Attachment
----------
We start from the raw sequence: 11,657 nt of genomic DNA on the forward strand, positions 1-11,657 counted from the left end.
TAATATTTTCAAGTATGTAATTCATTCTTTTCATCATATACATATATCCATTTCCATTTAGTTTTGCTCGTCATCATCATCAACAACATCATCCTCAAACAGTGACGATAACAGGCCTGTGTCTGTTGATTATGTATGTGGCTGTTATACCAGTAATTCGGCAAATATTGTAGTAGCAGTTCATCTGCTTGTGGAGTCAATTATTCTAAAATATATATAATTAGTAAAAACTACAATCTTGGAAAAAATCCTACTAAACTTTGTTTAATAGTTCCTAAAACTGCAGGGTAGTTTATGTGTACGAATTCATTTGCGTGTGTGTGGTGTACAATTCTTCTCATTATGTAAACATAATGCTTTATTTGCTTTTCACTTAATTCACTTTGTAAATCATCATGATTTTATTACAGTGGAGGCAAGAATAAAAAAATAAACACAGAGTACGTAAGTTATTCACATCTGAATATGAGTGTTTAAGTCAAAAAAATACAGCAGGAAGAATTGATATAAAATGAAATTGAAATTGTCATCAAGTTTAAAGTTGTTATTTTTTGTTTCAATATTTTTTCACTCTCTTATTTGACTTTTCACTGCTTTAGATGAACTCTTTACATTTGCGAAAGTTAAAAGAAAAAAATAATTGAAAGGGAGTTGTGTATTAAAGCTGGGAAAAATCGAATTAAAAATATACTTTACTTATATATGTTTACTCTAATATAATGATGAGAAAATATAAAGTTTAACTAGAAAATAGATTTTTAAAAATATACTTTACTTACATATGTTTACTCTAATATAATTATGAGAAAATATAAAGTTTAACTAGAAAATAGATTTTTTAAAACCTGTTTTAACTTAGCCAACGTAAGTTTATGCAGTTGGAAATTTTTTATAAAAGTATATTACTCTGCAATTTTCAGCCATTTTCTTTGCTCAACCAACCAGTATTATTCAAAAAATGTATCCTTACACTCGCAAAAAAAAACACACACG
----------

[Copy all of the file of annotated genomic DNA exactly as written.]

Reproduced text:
We start from the raw sequence: 11,657 nt of genomic DNA on the forward strand, positions 1-11,657 counted from the left end.
TAATATTTTCAAGTATGTAATTCATTCTTTTCATCATATACATATATCCATTTCCATTTAGTTTTGCTCGTCATCATCATCAACAACATCATCCTCAAACAGTGACGATAACAGGCCTGTGTCTGTTGATTATGTATGTGGCTGTTATACCAGTAATTCGGCAAATATTGTAGTAGCAGTTCATCTGCTTGTGGAGTCAATTATTCTAAAATATATATAATTAGTAAAAACTACAATCTTGGAAAAAATCCTACTAAACTTTGTTTAATAGTTCCTAAAACTGCAGGGTAGTTTATGTGTACGAATTCATTTGCGTGTGTGTGGTGTACAATTCTTCTCATTATGTAAACATAATGCTTTATTTGCTTTTCACTTAATTCACTTTGTAAATCATCATGATTTTATTACAGTGGAGGCAAGAATAAAAAAATAAACACAGAGTACGTAAGTTATTCACATCTGAATATGAGTGTTTAAGTCAAAAAAATACAGCAGGAAGAATTGATATAAAATGAAATTGAAATTGTCATCAAGTTTAAAGTTGTTATTTTTTGTTTCAATATTTTTTCACTCTCTTATTTGACTTTTCACTGCTTTAGATGAACTCTTTACATTTGCGAAAGTTAAAAGAAAAAAATAATTGAAAGGGAGTTGTGTATTAAAGCTGGGAAAAATCGAATTAAAAATATACTTTACTTATATATGTTTACTCTAATATAATGATGAGAAAATATAAAGTTTAACTAGAAAATAGATTTTTAAAAATATACTTTACTTACATATGTTTACTCTAATATAATTATGAGAAAATATAAAGTTTAACTAGAAAATAGATTTTTTAAAACCTGTTTTAACTTAGCCAACGTAAGTTTATGCAGTTGGAAATTTTTTATAAAAGTATATTACTCTGCAATTTTCAGCCATTTTCTTTGCTCAACCAACCAGTATTATTCAAAAAATGTATCCTTACACTCGCAAAAAAAAACACACACG